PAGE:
Submitted to: Science of the Total Environment
Publication Type: Peer Reviewed Journal
Publication Acceptance Date: 2/22/2013
Publication Date: 7/13/2013
Citation: Zhang, X., Izaurralde, R.C., Arnold, J.G., Williams, J.R. 2013. Modifying SWAT to simulate cropland carbon flux: Model development and initial evaluation. Science of the Total Environment. 463-464C:810-822. Interpretive Summary: Climate change is a compelling modern issue that has important implications for almost every aspect of natural and human systems. The Soil and Water Assessment Tool (SWAT) has been applied worldwide to support sustainable water management and crop production under changing climate conditions as evidenced by more than 200 related articles in the refereed literature. However, the carbon module in SWAT was inadequate for climate change analysis, and in this study we incorporated the CENTURY carbon model into SWAT. CENTURY simulates land-atmosphere carbon exchange and soil organic matter dynamics. The new linked model was tested at six sites across the Midwest U.S. and was shown to realistically simulate evapotranspiration and carbon fluxes from the land surface to the atmosphere at each site. Although the new model requires further testing and refinement, it was shown to be a potentially valuable tool for determining the input of climate change on carbon dynamics across large regions with complex landscapes.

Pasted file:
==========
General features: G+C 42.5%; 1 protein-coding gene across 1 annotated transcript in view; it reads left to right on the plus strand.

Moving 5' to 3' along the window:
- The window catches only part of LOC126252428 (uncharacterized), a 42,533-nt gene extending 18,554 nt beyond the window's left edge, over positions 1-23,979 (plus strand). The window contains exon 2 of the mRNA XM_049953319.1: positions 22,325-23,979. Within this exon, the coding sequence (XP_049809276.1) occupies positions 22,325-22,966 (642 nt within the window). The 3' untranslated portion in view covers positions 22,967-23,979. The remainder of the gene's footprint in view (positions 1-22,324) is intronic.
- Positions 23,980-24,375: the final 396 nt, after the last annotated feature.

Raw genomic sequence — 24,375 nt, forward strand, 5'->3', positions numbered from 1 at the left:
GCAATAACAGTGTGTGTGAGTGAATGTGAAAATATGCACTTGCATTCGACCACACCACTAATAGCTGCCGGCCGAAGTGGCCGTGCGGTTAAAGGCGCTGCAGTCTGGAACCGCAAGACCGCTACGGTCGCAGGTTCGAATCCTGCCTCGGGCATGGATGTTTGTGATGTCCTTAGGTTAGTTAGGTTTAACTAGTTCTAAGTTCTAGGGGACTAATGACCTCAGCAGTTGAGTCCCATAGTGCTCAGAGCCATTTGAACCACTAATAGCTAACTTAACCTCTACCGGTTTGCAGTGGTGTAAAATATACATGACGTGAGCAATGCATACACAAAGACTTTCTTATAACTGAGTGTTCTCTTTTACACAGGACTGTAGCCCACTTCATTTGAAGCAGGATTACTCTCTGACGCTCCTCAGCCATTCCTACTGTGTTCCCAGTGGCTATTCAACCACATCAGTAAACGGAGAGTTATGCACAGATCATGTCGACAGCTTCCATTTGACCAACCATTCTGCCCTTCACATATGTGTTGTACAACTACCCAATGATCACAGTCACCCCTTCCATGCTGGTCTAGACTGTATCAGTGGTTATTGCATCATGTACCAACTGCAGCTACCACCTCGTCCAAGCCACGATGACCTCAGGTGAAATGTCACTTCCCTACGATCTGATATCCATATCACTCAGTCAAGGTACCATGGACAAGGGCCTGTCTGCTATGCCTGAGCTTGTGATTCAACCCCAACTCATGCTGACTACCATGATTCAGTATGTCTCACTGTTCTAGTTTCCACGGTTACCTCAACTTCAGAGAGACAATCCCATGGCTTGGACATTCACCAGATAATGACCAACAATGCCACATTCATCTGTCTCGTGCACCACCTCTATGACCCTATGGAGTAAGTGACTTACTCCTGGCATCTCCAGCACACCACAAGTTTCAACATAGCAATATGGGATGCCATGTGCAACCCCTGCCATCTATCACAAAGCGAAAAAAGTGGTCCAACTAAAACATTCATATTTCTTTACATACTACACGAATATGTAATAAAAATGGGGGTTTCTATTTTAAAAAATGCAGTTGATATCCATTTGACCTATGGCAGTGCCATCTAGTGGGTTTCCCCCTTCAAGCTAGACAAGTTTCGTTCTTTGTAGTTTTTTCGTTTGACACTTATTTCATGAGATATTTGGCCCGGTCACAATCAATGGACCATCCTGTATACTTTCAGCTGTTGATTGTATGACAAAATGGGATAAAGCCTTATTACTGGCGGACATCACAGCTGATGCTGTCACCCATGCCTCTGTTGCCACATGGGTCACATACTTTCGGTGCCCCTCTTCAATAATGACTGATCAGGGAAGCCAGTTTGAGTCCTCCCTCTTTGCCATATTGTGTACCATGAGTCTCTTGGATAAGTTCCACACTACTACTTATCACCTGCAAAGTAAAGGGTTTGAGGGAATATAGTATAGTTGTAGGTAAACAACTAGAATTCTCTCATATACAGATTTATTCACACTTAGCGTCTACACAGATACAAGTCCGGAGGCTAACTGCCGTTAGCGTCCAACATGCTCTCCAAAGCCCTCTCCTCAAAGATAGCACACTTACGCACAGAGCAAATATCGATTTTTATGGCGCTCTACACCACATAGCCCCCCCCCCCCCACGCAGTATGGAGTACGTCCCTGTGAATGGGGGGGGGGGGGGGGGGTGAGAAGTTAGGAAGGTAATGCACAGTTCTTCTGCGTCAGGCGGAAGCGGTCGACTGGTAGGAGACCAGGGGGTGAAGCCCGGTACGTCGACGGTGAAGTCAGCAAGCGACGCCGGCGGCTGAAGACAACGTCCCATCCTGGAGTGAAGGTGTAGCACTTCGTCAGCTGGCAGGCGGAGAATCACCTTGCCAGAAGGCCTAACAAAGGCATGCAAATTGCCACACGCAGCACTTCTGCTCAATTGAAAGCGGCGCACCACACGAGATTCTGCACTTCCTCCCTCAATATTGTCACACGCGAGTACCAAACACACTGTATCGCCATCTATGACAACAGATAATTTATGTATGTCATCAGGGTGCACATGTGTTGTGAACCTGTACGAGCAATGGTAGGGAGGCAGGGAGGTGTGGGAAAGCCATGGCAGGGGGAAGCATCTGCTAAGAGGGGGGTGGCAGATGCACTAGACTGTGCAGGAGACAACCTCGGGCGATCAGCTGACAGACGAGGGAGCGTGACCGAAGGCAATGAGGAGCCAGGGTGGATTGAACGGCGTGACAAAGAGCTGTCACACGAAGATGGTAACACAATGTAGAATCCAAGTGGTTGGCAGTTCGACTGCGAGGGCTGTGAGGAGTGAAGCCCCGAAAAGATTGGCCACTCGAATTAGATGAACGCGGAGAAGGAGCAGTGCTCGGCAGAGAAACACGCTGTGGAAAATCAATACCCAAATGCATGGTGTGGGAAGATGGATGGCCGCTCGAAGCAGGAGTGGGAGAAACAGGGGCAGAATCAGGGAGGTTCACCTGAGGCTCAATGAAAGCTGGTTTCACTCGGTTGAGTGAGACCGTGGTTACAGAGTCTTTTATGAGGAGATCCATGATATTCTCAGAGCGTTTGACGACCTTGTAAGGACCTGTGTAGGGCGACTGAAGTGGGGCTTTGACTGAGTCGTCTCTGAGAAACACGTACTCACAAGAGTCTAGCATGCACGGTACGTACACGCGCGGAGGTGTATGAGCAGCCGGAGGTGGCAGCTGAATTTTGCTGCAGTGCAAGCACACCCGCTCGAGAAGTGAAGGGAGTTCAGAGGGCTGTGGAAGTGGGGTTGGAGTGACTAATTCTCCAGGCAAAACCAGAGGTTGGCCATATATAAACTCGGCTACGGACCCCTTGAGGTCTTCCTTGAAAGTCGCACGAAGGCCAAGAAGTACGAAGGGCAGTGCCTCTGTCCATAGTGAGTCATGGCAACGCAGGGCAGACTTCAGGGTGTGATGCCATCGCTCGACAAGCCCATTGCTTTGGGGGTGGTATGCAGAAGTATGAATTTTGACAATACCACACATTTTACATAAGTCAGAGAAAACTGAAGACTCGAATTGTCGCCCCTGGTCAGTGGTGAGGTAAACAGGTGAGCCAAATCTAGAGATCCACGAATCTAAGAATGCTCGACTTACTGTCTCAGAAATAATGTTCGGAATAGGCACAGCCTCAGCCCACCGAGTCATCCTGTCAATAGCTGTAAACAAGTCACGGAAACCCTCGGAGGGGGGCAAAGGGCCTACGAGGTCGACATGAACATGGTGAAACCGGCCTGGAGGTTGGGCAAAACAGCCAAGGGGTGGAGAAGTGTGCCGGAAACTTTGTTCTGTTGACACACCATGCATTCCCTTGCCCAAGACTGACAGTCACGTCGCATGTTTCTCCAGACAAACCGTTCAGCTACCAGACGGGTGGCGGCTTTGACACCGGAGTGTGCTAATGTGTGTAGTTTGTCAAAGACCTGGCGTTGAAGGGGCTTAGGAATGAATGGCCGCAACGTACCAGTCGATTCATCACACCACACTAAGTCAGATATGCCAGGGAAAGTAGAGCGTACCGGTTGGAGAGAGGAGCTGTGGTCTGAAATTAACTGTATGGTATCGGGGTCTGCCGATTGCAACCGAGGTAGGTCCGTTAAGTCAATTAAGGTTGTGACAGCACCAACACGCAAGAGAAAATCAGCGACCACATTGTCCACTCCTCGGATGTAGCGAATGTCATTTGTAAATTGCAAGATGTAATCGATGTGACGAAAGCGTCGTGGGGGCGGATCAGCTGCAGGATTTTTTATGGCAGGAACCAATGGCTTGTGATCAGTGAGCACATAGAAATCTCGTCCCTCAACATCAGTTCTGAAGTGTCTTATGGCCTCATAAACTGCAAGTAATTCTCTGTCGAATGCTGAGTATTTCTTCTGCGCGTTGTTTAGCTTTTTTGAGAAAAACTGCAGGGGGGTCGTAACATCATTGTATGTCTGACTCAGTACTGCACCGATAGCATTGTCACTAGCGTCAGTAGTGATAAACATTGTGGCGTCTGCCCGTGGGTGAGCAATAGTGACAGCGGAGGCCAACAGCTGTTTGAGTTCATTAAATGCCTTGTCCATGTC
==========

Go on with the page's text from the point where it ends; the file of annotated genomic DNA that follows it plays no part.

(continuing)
Technical Abstract: Climate change is one of the most compelling modern issues and has important implications for almost every aspect of natural and human systems. The Soil and Water Assessment Tool (SWAT) model has been applied worldwide to support sustainable land and water management in a changing climate. However, the inadequacies of the existing carbon algorithm in SWAT limit its application in assessing impacts of human activities on CO2 emission, one important source of greenhouse gasses (GHGs) that traps heat in the earth system and results in global warming. In this research, we incorporate a revised version of the CENTURY carbon model into SWAT to describe dynamics of soil organic matter (SOM)-residue and simulate land-atmosphere carbon exchange. We test this new SWAT-C model with daily eddy covariance (EC) observations of net ecosystem exchange (NEE) and evapotranspiration (ET) and annual crop yield at six sites across the U.S. Midwest. Results show that SWAT-C simulates well multi-year average NEE and ET across the spatially distributed sites and capture the majority of temporal variation of these two variables at a daily time scale at each site. Our analyses also reveal that performance of SWAT-C is influenced by multiple factors, such as crop management practices (irrigated vs. rainfed), completeness and accuracy of input data, crop species, and initialization of state variables. Overall, the new SWAT-C demonstrates favorable performance for simulating land-atmosphere carbon exchange across agricultural sites with different soils, climate, and management practices. SWAT-C is expected to serve as a useful tool for including carbon flux into consideration in sustainable watershed management under a changing climate. We also note that extensive assessment of SWAT-C with field observations is required for further improving the model and understanding potential uncertainties of applying it across large regions with complex landscapes.